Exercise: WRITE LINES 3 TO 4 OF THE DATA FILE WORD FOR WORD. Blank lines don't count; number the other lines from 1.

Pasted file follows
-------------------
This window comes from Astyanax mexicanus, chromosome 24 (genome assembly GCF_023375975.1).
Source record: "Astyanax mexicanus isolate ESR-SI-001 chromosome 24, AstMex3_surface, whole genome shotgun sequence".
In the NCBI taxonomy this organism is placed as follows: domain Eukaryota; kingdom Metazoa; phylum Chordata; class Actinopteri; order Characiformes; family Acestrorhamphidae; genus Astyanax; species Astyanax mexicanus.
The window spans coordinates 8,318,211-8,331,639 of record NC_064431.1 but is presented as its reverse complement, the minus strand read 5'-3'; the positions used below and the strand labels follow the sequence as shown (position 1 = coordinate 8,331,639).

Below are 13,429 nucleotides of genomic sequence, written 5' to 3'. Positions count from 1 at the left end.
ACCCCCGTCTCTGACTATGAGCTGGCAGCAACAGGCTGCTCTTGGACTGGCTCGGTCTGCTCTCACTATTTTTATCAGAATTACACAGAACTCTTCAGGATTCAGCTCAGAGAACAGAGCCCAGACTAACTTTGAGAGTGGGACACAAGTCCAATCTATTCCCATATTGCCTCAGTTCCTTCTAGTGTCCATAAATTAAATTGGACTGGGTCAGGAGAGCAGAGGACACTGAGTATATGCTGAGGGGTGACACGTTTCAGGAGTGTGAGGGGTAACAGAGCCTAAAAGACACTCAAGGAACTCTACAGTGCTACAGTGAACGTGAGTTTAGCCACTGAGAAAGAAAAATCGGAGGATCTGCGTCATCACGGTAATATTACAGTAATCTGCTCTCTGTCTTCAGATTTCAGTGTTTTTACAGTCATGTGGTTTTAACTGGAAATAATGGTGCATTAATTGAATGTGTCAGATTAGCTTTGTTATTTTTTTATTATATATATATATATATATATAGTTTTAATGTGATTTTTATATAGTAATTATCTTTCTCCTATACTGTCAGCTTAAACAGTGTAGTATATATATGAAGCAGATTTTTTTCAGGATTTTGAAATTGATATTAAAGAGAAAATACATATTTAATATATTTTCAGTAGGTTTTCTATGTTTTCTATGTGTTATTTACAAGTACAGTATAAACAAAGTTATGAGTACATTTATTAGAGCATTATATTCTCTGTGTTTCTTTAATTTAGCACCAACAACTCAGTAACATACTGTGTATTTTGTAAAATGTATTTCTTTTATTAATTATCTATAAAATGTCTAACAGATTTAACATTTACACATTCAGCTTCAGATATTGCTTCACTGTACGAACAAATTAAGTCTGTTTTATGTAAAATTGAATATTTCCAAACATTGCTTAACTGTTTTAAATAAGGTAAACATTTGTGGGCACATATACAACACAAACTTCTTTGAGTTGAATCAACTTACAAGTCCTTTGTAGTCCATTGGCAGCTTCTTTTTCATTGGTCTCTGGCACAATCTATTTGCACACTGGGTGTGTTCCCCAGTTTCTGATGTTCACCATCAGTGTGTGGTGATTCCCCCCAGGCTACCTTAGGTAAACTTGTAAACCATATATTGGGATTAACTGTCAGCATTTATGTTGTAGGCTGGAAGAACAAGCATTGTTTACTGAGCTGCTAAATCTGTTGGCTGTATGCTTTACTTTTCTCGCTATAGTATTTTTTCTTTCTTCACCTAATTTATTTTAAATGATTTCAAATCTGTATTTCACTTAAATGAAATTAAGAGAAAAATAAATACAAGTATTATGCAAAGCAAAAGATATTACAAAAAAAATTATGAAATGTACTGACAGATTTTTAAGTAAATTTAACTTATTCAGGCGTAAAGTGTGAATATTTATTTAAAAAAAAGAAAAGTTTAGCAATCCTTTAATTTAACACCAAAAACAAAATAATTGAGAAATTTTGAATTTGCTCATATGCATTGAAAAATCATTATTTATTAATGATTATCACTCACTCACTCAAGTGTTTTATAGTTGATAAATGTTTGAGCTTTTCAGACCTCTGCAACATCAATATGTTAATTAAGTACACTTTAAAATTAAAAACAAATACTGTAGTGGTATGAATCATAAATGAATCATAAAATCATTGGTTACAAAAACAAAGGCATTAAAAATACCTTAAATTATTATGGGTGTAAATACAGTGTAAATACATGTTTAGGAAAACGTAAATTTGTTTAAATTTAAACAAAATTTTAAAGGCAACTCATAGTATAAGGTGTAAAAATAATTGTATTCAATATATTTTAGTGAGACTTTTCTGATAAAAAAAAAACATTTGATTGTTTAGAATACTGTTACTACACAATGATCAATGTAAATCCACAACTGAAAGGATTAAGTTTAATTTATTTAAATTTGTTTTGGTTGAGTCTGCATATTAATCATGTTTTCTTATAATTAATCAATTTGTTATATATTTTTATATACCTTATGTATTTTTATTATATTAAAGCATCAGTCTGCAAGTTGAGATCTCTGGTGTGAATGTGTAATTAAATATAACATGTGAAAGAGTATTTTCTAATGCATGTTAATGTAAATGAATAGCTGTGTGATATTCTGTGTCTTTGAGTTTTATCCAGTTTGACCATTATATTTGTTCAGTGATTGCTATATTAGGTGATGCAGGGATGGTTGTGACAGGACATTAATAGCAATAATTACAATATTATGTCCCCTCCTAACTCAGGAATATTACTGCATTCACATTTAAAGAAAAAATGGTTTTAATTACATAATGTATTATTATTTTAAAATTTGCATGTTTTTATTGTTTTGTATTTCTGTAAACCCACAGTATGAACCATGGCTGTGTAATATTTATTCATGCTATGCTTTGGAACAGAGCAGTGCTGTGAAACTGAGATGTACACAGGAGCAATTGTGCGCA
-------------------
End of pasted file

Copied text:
In the NCBI taxonomy this organism is placed as follows: domain Eukaryota; kingdom Metazoa; phylum Chordata; class Actinopteri; order Characiformes; family Acestrorhamphidae; genus Astyanax; species Astyanax mexicanus.
The window spans coordinates 8,318,211-8,331,639 of record NC_064431.1 but is presented as its reverse complement, the minus strand read 5'-3'; the positions used below and the strand labels follow the sequence as shown (position 1 = coordinate 8,331,639).